"Ya, we've seen everything," Jason said.
They were ready for lunch and I stood there at the doors of my treasure house realizing that I had to walk away without seeing a thing. We turned around and set off for nearby koshary at AbuTarek's.
It was a great lunch. After getting the family into a taxi back to Maadi, we could return to the museum. This would be the third time of arriving at the entrance. Would I actually get to enter in?
After depositing our bags, we were allowed in. I walked slowly and carefully through the 25 rooms. I realized very soon that it was alhumdulillah for the best that we no longer were with our friends. This was our experience and not theirs. We savored each artifact in a different way than they would ever be able.
I've always loved reconstructed rooms in museums. I love walking in and feeling like I've been transported. I can't find a picture of the room I really loved. I'll keep looking for it.
They actually had a reconstructed courtyard which was an amazing place to walk out into.
Somebody should really have been serving juice out there. It was a wonderful location for relaxing in the sun.
I really longed for all the woodwork which was on display. It was so well designed!
Another thing I remember was seeing the ancient carpet designs and really trying to grasp just how old those textiles were.
There were so many fragile items we saw that day.
The scientific section was really a source of pride. Yes, the Muslim has contributed greatly to the advancement of human knowledge. You can't walk through the displays and feel anything but mashahallah.
The keys to the Kabaa were also astounding. Egypt used to prepare the cloth to cover the Kabaa and keys to the most important worship site in Islam were given for this reason. Seeing them was so connecting to the Islamic world. I was small by comparison to the scope of places, history and importance.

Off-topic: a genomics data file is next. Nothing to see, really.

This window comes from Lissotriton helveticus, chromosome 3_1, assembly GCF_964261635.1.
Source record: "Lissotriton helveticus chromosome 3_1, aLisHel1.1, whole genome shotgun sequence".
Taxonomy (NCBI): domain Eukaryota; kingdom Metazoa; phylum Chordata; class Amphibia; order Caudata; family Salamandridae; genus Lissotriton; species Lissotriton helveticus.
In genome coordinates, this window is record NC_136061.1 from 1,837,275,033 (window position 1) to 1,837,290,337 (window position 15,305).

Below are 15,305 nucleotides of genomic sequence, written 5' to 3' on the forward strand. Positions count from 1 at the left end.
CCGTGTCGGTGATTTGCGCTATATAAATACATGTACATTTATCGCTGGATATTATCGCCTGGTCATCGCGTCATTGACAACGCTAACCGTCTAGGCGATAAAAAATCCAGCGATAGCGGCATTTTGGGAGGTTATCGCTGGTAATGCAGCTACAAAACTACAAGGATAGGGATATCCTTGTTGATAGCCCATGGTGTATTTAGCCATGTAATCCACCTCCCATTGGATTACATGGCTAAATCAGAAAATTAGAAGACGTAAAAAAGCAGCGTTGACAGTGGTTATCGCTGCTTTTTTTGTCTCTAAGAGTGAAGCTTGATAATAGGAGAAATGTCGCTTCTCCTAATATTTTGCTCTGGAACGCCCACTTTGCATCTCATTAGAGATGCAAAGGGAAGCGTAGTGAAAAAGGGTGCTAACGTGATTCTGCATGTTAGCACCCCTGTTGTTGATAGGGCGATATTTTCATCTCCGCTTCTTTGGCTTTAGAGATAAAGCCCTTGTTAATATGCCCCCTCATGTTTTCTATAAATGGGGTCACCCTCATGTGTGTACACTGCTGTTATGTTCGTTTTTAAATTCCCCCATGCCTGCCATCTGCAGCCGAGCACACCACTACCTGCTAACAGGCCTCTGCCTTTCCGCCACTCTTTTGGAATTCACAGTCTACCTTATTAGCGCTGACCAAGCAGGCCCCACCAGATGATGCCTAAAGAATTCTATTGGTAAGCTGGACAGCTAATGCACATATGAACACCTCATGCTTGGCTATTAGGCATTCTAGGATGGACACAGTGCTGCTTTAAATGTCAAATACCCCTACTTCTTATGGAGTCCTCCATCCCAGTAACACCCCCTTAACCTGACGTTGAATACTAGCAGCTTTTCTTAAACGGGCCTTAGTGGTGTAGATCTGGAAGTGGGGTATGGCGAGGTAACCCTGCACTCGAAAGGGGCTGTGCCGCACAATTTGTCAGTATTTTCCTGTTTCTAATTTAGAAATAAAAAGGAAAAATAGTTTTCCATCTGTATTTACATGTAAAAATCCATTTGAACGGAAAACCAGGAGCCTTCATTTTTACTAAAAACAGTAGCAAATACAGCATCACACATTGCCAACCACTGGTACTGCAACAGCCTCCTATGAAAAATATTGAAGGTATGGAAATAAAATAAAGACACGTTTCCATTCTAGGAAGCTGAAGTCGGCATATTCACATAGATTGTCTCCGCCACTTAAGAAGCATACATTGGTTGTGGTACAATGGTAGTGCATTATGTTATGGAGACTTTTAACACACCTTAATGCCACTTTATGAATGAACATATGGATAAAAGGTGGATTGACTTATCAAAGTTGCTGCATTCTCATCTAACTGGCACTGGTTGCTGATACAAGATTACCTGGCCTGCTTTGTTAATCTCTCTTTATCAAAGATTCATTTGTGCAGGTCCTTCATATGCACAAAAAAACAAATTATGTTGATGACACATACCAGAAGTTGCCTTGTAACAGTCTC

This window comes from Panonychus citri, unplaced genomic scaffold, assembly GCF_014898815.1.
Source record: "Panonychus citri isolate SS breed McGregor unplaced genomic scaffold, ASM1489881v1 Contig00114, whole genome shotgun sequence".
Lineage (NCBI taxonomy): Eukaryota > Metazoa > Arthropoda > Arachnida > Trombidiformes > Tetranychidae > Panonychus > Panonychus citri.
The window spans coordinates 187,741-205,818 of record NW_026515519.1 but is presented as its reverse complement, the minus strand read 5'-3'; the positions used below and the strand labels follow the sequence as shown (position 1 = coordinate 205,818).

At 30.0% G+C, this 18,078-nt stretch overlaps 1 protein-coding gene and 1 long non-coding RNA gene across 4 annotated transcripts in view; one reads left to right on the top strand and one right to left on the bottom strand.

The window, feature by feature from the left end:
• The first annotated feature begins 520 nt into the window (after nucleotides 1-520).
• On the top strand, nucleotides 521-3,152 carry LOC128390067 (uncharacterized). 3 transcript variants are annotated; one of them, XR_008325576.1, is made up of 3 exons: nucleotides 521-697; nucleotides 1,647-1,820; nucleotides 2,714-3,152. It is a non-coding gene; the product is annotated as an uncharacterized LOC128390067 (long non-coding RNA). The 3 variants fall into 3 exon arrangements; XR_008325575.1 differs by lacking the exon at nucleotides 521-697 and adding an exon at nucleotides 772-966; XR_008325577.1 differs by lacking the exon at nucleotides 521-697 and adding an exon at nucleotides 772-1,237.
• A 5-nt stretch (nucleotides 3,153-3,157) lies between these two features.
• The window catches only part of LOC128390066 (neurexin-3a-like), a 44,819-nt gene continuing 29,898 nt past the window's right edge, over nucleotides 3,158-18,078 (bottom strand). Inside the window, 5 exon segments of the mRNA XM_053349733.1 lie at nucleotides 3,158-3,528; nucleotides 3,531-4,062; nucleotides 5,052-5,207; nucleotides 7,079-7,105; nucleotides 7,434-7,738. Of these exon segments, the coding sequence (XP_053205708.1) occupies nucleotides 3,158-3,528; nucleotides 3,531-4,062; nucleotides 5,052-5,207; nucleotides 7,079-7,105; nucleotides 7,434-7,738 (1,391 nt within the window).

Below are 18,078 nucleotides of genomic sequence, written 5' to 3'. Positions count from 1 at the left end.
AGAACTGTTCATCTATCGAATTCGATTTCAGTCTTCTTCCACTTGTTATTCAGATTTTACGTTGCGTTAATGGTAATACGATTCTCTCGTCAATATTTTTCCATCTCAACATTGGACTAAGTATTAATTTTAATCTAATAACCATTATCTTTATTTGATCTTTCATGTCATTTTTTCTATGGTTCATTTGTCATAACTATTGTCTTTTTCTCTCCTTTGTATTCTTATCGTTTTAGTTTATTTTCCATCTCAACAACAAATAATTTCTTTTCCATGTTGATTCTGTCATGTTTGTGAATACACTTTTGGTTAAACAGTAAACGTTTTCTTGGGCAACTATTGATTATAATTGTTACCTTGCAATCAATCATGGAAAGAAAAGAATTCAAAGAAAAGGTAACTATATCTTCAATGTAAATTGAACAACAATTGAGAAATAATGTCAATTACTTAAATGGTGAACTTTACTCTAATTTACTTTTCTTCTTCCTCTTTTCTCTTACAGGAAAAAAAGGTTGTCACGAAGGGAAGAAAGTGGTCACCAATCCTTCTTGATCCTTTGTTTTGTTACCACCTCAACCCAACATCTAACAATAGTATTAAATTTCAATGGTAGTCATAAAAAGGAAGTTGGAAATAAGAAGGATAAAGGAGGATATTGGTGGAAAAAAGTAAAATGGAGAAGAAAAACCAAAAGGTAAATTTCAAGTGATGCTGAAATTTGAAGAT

The colors, the designs, and the feel of the place washed over us in a really overwhelming way. We had spent almost two hours taking it all in.
I was almost done when I noticed a man walking around with two Western women. He was a guide or something. Why were the women allowed to carry big heavy bags with them? I watched them. It upset me. There had been a double-standard. We were made to check our bags (which is understandable) while they were allowed to walk through with theirs (which was not fair).
I talked to a security guard and made my point. The man who had been escorting the ladies turned out to be the Head of the Museum. He tried to calm me by stating that they were special guests. I countered that so was I. I was offended that there were different rules for visitors and alarmed that he didn't see the security breach. My husband was trying to placate but I was not having it. No, you do not put priceless artifacts in danger. I made my final point and left.
That was the last time we went. Three months later, the Egyptian Revolution had me praying for the safety of all the people, places and treasures of this country. Jason and his family left Egypt suddenly. I realize, today, that we didn't take any pictures of that day (so every image you see has been my experience but not taken by me). Now, it seems as if that one trip to the museum will not be repeated any time soon...if ever.
Tomorrow marks three years since the beginning of the Revolution.
Please say a pray for the recovery of this country.